From Hans Fiene @ The Federalist:
If you’re a parent trying to give your child the best education possible, I would worry about teacher quality and your own involvement in your little one’s intellectual development before I’d worry about class size. I’m not saying that having 19 children per room isn’t preferable to 23. I’m just saying that the student-to-teacher ratio won’t matter a tremendous amount if your son’s teacher thinks four plus twelve equals purple or you want your kid to memorize the chronology of WWE champions instead of U.S. presidents.
So if little Bryden (because that’s what boys are named these days, in case you hadn’t already given up on humanity) has a bit of an overcrowded class, but a solid teacher and great support from you, don’t let anybody convince you that you’re selfishly endangering his education if you don’t turn your life upside down by moving to a slightly less-congested school district.
Likewise, if you’re a Christian parent trying to give your child the best spiritual formation possible, don’t let anyone convince you that you’re selfish for not making the size of a congregation your number one priority. In particular, don’t let megachurch pastor Andy Stanley convince you that you’re endangering your child’s soul if you don’t attend a large congregation.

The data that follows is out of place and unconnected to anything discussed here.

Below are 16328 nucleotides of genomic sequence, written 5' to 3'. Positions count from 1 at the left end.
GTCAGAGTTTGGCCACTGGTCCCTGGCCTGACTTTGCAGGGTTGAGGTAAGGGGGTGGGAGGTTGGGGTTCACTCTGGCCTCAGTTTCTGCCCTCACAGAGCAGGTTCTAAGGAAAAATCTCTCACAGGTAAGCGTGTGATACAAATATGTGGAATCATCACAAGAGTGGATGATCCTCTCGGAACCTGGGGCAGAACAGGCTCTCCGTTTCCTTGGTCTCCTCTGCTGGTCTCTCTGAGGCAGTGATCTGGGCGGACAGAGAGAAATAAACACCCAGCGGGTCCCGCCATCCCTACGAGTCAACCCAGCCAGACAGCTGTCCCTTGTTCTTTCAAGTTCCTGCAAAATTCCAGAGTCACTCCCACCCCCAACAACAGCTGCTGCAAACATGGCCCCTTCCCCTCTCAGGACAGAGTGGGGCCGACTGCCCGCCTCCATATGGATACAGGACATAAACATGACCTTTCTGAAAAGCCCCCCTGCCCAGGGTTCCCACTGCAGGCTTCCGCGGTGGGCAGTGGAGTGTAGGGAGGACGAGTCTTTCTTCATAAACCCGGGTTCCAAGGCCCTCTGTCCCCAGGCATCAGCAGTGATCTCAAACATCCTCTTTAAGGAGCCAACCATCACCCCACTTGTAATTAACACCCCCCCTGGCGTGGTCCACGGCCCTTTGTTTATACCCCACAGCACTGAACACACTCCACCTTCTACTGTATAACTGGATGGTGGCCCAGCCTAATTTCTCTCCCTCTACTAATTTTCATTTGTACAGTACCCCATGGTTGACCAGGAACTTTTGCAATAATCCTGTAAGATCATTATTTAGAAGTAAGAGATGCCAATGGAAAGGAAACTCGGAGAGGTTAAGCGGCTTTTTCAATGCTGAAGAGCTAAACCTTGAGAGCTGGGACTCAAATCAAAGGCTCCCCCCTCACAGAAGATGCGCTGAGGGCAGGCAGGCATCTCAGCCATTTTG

If you’re a bit confused by Stanley’s accusation (one that, to his credit, he quickly recanted), here’s what he meant: Making friends at church is what keeps people in the faith, and the more kids your church has, the more opportunities your children will have to make friends. Therefore, if you attend a congregation that only has enough kids for a joint middle school/high school youth group, you’re reducing your kids’ friend-making potential and thus putting them at risk.
It doesn’t matter if the local megachurch’s Christology is wonky enough to keep you at a smaller parish or if the mid-sized flock you belong to is where you and your kids were both baptized and confirmed, apparently. To Stanley, it would be better for you to have a millstone hung around your neck and be thrown into the sea than that you should cause your freshman to share a bag of Doritos and a TeenzAlive! Study Bible with a seventh grader.